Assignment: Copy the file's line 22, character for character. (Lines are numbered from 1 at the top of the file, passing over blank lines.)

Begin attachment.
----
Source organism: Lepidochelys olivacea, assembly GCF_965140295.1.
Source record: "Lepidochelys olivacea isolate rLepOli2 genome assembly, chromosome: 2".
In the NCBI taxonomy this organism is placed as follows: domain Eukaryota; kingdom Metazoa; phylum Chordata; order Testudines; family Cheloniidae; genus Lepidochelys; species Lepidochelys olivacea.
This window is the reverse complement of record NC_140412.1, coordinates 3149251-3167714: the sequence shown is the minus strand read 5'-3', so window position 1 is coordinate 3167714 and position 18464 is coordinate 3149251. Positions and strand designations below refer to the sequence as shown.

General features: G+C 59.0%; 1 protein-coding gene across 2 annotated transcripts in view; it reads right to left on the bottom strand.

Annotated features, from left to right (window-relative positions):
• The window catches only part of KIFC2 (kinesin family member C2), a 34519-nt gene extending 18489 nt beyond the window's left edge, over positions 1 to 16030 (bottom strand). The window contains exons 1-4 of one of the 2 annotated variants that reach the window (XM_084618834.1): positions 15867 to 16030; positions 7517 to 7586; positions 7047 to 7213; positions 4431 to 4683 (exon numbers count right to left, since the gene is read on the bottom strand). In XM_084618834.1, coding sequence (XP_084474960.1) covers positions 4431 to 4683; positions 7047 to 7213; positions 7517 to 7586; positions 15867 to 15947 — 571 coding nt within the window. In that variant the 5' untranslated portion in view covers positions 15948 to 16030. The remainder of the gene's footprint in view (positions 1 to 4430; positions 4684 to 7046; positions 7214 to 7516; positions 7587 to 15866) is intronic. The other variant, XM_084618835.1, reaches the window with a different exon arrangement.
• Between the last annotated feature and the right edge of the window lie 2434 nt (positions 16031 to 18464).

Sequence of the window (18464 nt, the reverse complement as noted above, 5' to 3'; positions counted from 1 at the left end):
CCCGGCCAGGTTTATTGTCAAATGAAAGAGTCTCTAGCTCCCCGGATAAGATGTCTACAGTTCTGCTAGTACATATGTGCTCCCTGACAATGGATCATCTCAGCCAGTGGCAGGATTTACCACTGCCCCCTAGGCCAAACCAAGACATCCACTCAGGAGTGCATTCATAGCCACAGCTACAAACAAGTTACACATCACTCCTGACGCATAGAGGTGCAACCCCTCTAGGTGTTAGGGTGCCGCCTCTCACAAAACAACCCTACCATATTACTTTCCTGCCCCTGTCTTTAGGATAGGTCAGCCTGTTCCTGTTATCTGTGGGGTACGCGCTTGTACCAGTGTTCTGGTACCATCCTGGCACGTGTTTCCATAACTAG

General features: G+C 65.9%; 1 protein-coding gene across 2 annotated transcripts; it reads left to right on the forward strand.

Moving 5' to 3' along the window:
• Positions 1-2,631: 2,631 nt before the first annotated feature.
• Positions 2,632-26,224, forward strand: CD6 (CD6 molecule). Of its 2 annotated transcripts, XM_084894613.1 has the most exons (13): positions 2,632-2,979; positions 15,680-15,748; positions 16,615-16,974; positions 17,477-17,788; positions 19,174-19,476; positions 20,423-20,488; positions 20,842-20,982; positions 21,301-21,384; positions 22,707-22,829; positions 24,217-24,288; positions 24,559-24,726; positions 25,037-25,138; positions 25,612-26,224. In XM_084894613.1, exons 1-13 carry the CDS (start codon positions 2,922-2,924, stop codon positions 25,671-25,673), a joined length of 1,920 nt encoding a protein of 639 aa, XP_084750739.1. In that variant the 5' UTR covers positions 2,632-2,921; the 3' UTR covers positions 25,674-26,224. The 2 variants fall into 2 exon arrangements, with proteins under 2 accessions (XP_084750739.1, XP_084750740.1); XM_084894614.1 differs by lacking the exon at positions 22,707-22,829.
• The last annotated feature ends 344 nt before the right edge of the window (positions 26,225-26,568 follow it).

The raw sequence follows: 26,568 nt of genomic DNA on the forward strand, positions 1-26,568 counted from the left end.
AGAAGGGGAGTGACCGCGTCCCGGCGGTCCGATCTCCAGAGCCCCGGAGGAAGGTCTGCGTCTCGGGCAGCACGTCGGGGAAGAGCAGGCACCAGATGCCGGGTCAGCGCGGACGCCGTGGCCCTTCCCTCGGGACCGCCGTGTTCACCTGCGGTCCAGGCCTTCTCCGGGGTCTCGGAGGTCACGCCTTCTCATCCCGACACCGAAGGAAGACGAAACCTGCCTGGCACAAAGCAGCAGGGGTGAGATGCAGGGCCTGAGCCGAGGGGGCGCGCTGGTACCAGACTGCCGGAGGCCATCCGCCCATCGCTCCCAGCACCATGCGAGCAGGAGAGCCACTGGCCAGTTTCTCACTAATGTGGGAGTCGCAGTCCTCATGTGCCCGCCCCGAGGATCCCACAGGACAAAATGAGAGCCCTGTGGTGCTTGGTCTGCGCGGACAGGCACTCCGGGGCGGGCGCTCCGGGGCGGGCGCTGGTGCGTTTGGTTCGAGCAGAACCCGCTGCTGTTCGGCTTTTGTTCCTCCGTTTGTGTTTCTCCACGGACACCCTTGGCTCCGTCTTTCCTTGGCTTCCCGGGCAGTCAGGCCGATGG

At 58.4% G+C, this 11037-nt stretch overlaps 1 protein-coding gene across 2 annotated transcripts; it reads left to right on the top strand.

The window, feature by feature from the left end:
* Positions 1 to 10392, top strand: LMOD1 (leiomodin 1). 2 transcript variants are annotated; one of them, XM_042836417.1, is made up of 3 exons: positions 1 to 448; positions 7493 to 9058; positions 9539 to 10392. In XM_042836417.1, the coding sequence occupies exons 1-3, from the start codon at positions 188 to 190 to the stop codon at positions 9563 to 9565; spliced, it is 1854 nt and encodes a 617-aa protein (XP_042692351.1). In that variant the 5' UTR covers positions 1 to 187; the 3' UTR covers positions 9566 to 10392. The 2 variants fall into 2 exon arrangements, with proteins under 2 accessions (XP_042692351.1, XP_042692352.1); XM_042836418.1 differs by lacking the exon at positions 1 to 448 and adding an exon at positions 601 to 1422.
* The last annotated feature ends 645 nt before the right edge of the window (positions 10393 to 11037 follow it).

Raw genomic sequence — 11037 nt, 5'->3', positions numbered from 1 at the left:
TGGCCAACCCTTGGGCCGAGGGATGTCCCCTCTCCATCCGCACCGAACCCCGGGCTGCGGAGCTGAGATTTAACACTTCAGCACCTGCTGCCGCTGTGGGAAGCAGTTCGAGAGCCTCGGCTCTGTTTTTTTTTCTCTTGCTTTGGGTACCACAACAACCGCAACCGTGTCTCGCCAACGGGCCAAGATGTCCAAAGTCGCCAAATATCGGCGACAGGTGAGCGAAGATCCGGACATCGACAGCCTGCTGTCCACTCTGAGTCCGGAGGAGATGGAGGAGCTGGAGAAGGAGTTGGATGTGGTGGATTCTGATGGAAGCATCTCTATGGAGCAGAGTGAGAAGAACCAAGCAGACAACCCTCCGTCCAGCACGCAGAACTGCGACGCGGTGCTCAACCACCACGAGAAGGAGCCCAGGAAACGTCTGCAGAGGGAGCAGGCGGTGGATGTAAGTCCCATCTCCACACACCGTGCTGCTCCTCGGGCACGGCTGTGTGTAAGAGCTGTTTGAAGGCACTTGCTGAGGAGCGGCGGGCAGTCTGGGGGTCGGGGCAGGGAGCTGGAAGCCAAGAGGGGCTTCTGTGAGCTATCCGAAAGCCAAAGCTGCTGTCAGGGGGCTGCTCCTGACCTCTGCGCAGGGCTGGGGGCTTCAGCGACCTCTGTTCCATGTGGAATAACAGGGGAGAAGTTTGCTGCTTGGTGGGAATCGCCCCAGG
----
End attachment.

Raw genomic sequence — 11037 nt, 5'->3', positions numbered from 1 at the left: